'How machine learning will transform the financial crime and fraud detection equation', Michelle Weatherhead, General Manager of Commercial Solutions ANZ, BAE Systems
"Machine learning represents a new era in the fight against financial crime for Australian businesses, with the technology backed by the cloud, it is now more accessible and affordable for at risk companies than ever before.."
The cost of financial crime is significant for Australian businesses – from both the cost of compliance and the huge fines associated with non-compliance. Machine learning represents a new era in the fight against financial crime for Australian businesses, with the technology backed by the cloud, it is now more accessible and affordable for at risk companies than ever before.
The use of this form of artificial intelligence (AI), computer systems which are programed to learn to identify patterns in data and make educated predictions based on that analysis, is increasingly being used by businesses around the world.
Globally, the customers we work with often detect twice as much fraud using a combination of complex analytical and machine-learning techniques. So what makes machine learning more than just another buzzword from the technology industry?
From the big banks, to smaller financial institutions to what is commonly referred to as ‘gateways’ – real estate agents, lawyers and currency exchange institutions –all are under threat from criminals attempting to defraud them and their customers, or move illicit money in ways and to places that put the public at risk.
Laundered money represents between two and five per cent of global Gross Domestic Product (GDP), according to the UN. The Australian Institute of Criminology has estimated the cost of fraud to the economy is $8.5 billion annually, with criminals increasingly using sophisticated methods to dupe legitimate businesses both in person and online. For businesses of all industries and sizes to avoid the financial and reputational risks associated with financial crime, a combination of skilled staff, the right processes and technology in place is crucial.
Skilled technology and compliance staff are increasingly difficult commodities to come by. The Australian Computer Society and Deloitte has projected a gap of more than 100,000 technology workers in the next five years, and declining rates of ICT graduates from universities.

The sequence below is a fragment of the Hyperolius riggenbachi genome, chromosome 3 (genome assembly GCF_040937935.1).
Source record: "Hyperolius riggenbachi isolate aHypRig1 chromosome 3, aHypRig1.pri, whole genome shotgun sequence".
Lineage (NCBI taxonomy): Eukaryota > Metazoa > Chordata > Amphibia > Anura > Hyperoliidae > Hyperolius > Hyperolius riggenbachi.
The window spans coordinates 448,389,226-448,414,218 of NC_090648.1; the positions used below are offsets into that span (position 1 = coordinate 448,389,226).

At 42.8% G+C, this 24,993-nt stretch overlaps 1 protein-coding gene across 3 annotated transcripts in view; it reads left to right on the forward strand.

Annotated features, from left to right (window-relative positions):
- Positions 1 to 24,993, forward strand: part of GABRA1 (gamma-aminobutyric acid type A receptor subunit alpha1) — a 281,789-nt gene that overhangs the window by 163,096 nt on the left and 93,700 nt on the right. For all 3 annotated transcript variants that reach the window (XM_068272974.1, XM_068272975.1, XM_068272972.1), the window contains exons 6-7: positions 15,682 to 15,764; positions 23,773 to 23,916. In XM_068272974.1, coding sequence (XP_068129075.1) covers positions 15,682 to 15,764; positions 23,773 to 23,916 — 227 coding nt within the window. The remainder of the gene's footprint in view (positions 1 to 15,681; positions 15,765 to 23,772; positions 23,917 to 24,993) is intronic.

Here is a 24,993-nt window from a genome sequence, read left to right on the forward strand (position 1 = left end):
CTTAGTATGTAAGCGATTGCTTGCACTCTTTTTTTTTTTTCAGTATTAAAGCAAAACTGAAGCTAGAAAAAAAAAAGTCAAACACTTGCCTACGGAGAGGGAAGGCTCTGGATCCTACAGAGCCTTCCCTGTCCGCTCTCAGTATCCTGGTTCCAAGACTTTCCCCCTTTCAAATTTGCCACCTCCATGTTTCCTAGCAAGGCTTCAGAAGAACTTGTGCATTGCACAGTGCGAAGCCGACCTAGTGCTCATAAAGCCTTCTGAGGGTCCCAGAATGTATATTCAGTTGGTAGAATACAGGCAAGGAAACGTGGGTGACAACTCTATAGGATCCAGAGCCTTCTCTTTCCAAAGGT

With a serious skills issue, machine learning presents an opportunity to support the staff in place and deliver capabilities beyond what staff can currently provide. As financial services technology increasingly speeds up the recognition and settlement of transactions, the detection and assessment technology will only keep pace through machine learning.
Machine learning works in the same way as complex analytics performed currently. Each transaction is given a fraud score which can help determine the chance of the transaction being illegitimate. The program’s model is customised to the specific data and then updated periodically to identify new fraud patterns. This exceptionally fast and dynamic system of detection helps reduce the number of false red flags and support staff in correctly identifying more undesirable activity, more accurately.
That’s not to say the machines will make jobs in the sector redundant. Machine learning does not make their roles in identifying suspicious activity pointless, it simply does the heavy lifting for them, faster, freeing people up for tasks that add higher value. The technology can only work effectively once there is someone using the data in innovative ways to fight fraud.
Beyond the significant skills gap, the cost of compliance is rising rapidly for financial services institutions. From 2007-2013, CEB found the world’s six largest banks saw their compliance costs more than double from $34.7 billion to $70.1 billion.
Machine learning is critical in bringing the cost of compliance under control and reducing the financial and reputational impact of fraud. Concur’s research recently found card issuers and banks alone can save up to $12 billion annually via machine learning technology.
By accessing machine learning and making it an integral part of financial crime detection processes, at risk Australian businesses will be accessing technology and expertise which augments what they currently have in place to make it more effective than ever before.
While we may never be able to fully stop financial crime, we can certainly use latest and best technology to catch more criminals and reduce the burden on businesses and consumers.